Wednesday, December 17, 2008

Gluten Free Pizza Crusts

Almost three years ago now two of our children were diagnosed with Celiac Disease. For some great info on this incredibly under diagnosed autoimmune disease, look here, or here. I am planning on putting some great additional links on the sidebar of my blog soon. Basically, a person with Celiac Disease cannot digest gluten, and even worse, their body perceives gluten as an "invader" and mounts an autoimmune response. Gluten is found in many of the most commonly used grains in America, wheat being one of the primary culprets.

After some initial panicking and feeling overwhelmed when the children received their diagnosis, I shifted into research mode and began experimenting with many gluten free (GF) grains. GF grains are almost always considerably more expensive than wheat. We have ground our own wheat for many years and I prefer that for reasons of both a financial nature and for the added health benefits of freshly ground grains. My goal in learning to cook GF was to do the same thing with GF grains. I desired to use whole grains that I could grind (in a grain mill that was designated GF) and the grains needed to be relatively inexpensive.

We have experimented a great deal and have found that the cheapest GF grains for our family here in the midwest are long grain brown rice, sorghum and buckwheat. There are many other delicious GF grains that we use sparingly (due to cost), but most of my recipes utilize the aforementioned grains.

One staple that we try to keep in the freezer here are small "personal-sized" pizza crusts. I do cook 95% of our food GF, but I still make some things with wheat like our daily sandwich bread, grilled pizza, oven-baked pizza and pizza stromboni. On the days that I make these dishes, Joshua is glad to make his very own pizza by pulling a GF crust out of the freezer, topping it as he wishes and baking. Yummy!

The girls and I made a new batch of GF pizza crusts yesterday and we took pictures of the process for you!

Gluten Free Pizza Crusts

4 1/3 c. warm water
3 Tbs. yeast
1 cup olive oil
1 cup honey
3 eggs
@ 9 cups GF flour blend* (see below)
1/4 cup flax seeds, ground
1 Tbsp salt
1 1/2 Tbsp xanathan gum

Combine the warm water, yeast, olive oil, honey, eggs and about 4 cups of the GF flour blend in a mixing bowl and blend. Let it sit to "sponge" for about 15 minutes. The yeast will react with the warm water and the whole mixture will bubble up nicely.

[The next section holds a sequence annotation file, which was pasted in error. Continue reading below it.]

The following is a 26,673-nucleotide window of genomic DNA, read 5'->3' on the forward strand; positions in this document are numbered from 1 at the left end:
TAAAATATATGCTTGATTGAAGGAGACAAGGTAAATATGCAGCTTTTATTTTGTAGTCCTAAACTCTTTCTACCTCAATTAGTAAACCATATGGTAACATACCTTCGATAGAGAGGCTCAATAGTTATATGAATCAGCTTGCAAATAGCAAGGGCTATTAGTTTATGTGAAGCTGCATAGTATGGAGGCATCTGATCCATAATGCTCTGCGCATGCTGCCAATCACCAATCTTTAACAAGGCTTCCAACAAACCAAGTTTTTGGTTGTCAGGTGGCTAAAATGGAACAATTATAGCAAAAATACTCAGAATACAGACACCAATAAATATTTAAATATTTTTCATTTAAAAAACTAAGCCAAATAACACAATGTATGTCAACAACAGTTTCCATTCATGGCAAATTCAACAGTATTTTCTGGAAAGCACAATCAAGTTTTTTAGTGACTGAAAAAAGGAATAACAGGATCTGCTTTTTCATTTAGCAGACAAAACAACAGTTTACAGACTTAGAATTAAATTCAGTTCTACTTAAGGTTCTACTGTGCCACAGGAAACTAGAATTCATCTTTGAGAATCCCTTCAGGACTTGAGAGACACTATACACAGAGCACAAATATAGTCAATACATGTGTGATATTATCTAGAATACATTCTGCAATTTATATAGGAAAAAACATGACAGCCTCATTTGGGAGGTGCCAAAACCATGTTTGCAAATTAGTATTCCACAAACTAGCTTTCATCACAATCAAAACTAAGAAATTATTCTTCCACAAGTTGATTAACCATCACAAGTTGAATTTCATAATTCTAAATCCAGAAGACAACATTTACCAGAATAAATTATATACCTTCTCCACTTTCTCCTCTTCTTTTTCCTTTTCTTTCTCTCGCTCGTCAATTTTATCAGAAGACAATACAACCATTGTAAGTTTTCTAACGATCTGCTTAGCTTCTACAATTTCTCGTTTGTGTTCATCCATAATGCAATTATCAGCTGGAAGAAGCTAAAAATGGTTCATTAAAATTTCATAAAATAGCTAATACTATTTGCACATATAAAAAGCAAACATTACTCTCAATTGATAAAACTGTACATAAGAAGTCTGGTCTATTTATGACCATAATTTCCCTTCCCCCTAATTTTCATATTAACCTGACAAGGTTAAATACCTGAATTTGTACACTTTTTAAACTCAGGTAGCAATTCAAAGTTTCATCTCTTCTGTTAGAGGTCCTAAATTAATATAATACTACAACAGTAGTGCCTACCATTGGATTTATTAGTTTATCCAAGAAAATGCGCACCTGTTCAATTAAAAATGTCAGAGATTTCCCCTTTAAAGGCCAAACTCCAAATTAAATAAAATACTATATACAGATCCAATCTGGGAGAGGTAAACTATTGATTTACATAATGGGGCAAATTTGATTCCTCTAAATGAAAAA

When the 15 minutes are up stir in the ground flax seeds (I use a small electric coffee mill~ never used for coffee beans to grind the flax seeds), salt, guar gum and additional flour blend. This will be a *very* sticky dough; not at all like a regular yeast dough.

The trick to working with this GF dough is water... we tried oil and also additional GF flour, but neither work. This is a super-sticky dough! The cookie sheets will need to be oiled or sprayed with a non-stick spray first. Using a spoon, plop a glop of dough on the cookie sheet, then wet your fingers in a small bowl of water and begin shaping and spreading the dough into a pizza shape.

Here's a picture of Abbie shaping the dough~ nice job Abbie!


Once the dough is placed on the cooke sheets we begin baking them in batches. At this point you will only be prebaking them. 350 degrees F for 10 minutes. They will be dry, but not yet browned. Once the ten minutes of baking are up, you will need to carefully remove these to cooling racks to finish cooling before freezing.


The crusts will still be pretty fragile, so you need to be careful when handling the pizzas. If you are short on cooling rack space as I am you can use clean towels also.


Once the pizzas have cooled completely I freeze them in gallon sized zipper freezer bags. It is important to place a piece of freezer paper between pizzas or they will stick together.

To bake a pizza from these crusts you do not need to defrost them first. Simply top them as desired then bake at 350 F. until lightly browned.

This recipe yields 10 8" crusts or 27 5" crusts. You see the smaller ones in the photos above.

*GF flour blend: a ratio of 3c. brown rice flour, 1c. sorgum and 1c. buckwheat flour.

I do hope that this will be helpful for someone! I have quite a few other Gf recipes that I plan to post as I am able. Stay tuned!


  1. Yea! Another thing in common! We are making gluten-free birthday cake today and gluten-free pizza on Friday. I will be glad to try your recipe!


  2. Oh I have to try this!! The pictures didn't show up for some reason but I love when they do as I'm a major visual learner. Hey I know maybe you can just scoot up here and we can gave a gluten free cooking day :-)

    Where do you get your brown rice? I'm guessing you grind it yourself?

    Would you mind emailing me the answer as I tend to forget where I left my questions :-) Thanks Susan~



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